Wednesday, February 9, 2011
The Illusionist 2010
"Although nothing really changes, that doesn't mean you don't get left behind."
My daughter Mercy and I went out to see this tonight. You all probably know this, but it is based on an unfilmed script by Tati, the director of Mon Oncle and Play Time. I haven't seen any films by Tati, but I can see the influence of early film here. First of all, for all intents and purposes, it is a silent. And although it is about an older man caring for a younger as if she were his daughter, so without a romantic element, the main relationship has the flavor of Chaplain's Modern Times or City Lights.
I could see this being a classic silent film, and frankly, I think that animation is the perfect medium for this style of cinema. It is very reminiscent of the first half hour of Wall-E, and we can see Pixar using this same style of cinema, to even greater effect. But The Illusionist, instead of pressing for the quick plot or the quick laugh, is slower and yet still very entertaining, and thus it is utterly charming. This is a quiet film, and at first you wonder what it is about, then you wonder if it has a point, but it seduced me by the end. And it won me over with the ending. How wonderful and sad and touching. Passages of life and all that.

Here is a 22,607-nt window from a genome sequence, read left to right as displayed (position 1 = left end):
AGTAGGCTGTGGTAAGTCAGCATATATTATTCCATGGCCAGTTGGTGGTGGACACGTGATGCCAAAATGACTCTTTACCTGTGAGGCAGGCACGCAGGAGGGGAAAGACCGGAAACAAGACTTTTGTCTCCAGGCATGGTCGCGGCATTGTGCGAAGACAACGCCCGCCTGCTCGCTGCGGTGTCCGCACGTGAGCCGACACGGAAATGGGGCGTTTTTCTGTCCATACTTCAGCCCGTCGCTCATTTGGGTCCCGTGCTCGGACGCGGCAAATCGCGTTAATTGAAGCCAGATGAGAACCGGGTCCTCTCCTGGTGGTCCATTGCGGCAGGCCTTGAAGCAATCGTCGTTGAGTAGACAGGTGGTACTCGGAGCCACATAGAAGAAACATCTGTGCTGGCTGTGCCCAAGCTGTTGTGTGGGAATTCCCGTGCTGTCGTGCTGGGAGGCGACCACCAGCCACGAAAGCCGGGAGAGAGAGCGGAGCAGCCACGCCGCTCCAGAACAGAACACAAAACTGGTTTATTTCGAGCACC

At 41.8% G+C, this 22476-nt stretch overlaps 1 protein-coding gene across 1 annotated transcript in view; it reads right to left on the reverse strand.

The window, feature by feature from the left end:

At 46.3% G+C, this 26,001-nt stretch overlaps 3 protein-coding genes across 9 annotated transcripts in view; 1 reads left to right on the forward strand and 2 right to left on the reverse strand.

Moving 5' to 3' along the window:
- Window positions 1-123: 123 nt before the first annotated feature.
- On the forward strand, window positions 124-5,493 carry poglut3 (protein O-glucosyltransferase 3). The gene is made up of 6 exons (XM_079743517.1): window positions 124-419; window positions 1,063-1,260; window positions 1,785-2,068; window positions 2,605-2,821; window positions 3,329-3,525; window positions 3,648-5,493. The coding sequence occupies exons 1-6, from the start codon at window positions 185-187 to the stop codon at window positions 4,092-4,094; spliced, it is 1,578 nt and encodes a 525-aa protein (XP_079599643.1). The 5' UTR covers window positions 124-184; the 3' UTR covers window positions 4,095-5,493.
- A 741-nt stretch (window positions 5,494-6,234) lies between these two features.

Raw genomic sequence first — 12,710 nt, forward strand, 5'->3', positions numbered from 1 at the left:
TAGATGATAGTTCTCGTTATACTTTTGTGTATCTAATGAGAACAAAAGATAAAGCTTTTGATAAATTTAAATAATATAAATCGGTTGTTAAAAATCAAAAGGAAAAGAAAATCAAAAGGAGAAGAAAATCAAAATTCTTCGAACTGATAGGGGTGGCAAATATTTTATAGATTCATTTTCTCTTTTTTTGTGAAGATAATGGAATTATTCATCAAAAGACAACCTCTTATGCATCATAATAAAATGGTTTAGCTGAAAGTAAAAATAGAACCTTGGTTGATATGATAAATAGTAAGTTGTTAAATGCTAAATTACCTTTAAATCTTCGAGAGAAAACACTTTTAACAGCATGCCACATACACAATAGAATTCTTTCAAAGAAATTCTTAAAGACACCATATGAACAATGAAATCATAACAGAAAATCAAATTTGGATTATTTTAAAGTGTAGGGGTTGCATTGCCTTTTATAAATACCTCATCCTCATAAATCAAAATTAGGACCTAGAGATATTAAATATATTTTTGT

Nothing deep here, just a fine story well told. 4/5